Ardente A, De Voe R, Fontenot D, Gonzalez J, Sullivan K, Livingston S, Williams S, Valdes E. 2017. The Mob-Under Investigation. In Ward A, Coslik A, Brooks M Eds. Proceedings of the Twelfth Conference on Zoo and Wildlife Nutrition, Zoo and Wildlife Nutrition Foundation and AZA Nutrition Advisory Group, Frisco, TX.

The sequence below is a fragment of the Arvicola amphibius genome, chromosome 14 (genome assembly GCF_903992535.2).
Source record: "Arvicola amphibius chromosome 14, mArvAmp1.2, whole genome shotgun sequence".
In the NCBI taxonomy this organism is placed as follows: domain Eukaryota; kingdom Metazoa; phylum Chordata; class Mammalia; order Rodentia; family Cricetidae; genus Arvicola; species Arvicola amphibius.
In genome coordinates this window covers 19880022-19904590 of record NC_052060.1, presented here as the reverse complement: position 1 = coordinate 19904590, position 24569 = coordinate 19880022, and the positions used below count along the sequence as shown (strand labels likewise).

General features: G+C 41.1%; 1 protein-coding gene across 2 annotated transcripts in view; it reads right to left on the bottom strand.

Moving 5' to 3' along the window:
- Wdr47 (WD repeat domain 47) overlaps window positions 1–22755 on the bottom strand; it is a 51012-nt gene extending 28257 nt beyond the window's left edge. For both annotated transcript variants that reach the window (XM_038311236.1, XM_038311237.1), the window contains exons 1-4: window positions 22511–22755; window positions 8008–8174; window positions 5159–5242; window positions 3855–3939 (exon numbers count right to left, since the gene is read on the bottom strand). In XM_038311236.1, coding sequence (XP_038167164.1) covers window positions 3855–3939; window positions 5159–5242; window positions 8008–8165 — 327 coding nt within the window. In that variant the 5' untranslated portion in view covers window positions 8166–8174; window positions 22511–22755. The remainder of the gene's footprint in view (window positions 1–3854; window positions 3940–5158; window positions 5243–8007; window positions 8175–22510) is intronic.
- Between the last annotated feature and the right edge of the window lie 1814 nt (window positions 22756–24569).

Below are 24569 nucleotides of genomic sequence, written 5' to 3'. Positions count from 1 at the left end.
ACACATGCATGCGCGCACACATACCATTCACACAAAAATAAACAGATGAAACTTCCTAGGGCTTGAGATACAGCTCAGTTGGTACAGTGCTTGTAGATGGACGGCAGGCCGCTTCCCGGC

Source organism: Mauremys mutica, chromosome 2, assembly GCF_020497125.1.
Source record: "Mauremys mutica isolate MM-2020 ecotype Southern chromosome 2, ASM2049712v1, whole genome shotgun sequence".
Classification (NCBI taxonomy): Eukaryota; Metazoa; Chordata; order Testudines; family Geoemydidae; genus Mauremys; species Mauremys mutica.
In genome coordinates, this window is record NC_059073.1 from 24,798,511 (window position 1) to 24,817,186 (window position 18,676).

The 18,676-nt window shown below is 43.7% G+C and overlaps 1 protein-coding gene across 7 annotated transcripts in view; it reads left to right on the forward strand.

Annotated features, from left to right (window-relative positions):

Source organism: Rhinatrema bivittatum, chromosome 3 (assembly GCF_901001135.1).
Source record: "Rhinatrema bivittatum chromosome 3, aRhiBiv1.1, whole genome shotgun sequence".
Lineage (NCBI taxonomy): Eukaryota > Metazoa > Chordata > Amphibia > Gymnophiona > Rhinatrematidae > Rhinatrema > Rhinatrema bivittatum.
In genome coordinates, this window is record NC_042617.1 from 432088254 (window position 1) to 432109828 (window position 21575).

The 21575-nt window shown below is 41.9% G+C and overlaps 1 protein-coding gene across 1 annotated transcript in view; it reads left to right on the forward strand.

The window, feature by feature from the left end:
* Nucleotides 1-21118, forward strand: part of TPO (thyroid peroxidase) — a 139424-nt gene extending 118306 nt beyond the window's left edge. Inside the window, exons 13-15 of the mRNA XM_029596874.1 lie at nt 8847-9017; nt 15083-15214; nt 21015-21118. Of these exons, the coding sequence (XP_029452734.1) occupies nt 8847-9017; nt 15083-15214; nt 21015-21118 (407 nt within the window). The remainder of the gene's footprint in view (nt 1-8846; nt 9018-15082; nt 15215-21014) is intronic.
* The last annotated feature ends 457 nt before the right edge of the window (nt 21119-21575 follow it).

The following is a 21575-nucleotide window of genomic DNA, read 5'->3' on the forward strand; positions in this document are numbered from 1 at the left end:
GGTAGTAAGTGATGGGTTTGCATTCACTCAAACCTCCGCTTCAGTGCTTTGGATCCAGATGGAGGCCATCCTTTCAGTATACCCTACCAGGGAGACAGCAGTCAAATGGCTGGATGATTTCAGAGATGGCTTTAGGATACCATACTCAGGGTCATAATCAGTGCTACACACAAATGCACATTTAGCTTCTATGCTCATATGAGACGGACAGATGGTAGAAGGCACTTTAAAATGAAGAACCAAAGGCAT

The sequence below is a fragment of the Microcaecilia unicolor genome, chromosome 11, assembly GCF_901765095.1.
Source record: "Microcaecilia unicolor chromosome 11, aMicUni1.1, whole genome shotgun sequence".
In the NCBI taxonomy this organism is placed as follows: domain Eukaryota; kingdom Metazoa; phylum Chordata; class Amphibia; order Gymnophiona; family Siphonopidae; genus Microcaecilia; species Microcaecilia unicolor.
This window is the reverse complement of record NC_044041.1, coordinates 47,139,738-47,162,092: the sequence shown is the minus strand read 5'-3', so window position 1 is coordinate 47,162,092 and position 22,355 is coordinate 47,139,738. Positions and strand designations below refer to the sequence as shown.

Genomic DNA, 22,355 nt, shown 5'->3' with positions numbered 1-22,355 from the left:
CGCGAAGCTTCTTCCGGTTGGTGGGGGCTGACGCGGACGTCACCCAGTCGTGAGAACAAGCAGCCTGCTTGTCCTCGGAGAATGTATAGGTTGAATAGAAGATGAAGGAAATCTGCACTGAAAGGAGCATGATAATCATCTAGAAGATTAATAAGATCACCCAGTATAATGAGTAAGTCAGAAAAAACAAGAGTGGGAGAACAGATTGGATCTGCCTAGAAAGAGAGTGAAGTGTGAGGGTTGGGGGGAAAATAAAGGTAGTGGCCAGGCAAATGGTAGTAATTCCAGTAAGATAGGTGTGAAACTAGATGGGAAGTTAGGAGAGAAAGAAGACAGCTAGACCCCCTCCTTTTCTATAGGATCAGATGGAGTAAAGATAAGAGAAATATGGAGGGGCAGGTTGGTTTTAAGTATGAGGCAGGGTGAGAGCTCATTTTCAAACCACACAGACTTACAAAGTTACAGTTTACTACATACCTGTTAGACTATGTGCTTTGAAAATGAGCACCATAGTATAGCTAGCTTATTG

‘Brewer’, a 4 year old male red kangaroo (Macropus rufus) under human care at Disney’s Animal Kingdom, presented on December 10, 2016 with signs of colic, penile prolapse, and dribbling urine. Diagnostic imaging, including radiographs and computed tomography (CT) with contrast, revealed urethral obstruction with a radiopaque stone and additional uroliths in the left ureter and right renal pelvis. The urethral and ureteral uroliths were surgically removed, and supportive care was provided, including intravenous fluids, antibiotics, and anti-inflammatories. Unfortunately the stone in his kidney could not be removed. ‘Brewer’ recovered well, but on March 31, 2017, he presented again with similar clinical signs indicating acute urethral obstruction. Medical and surgical management was initiated, as previously described. ‘Brewer’ is one of eight red kangaroos cared for at Disney’s Animal Kingdom, so following his second urinary obstruction, presence of urolithiasis was investigated for the entire kangaroo mob. Various factors influence whether uroliths develop in the urinary tract of mammals, but diet can be a major contributor. Understanding which questions are important to ask and how to best obtain the information is key to discerning whether this is an individual clinical case or a herd-health issue.Ardente NAG 2017 Kangaroo Case Discussion7.18.2017.pdf     16 KB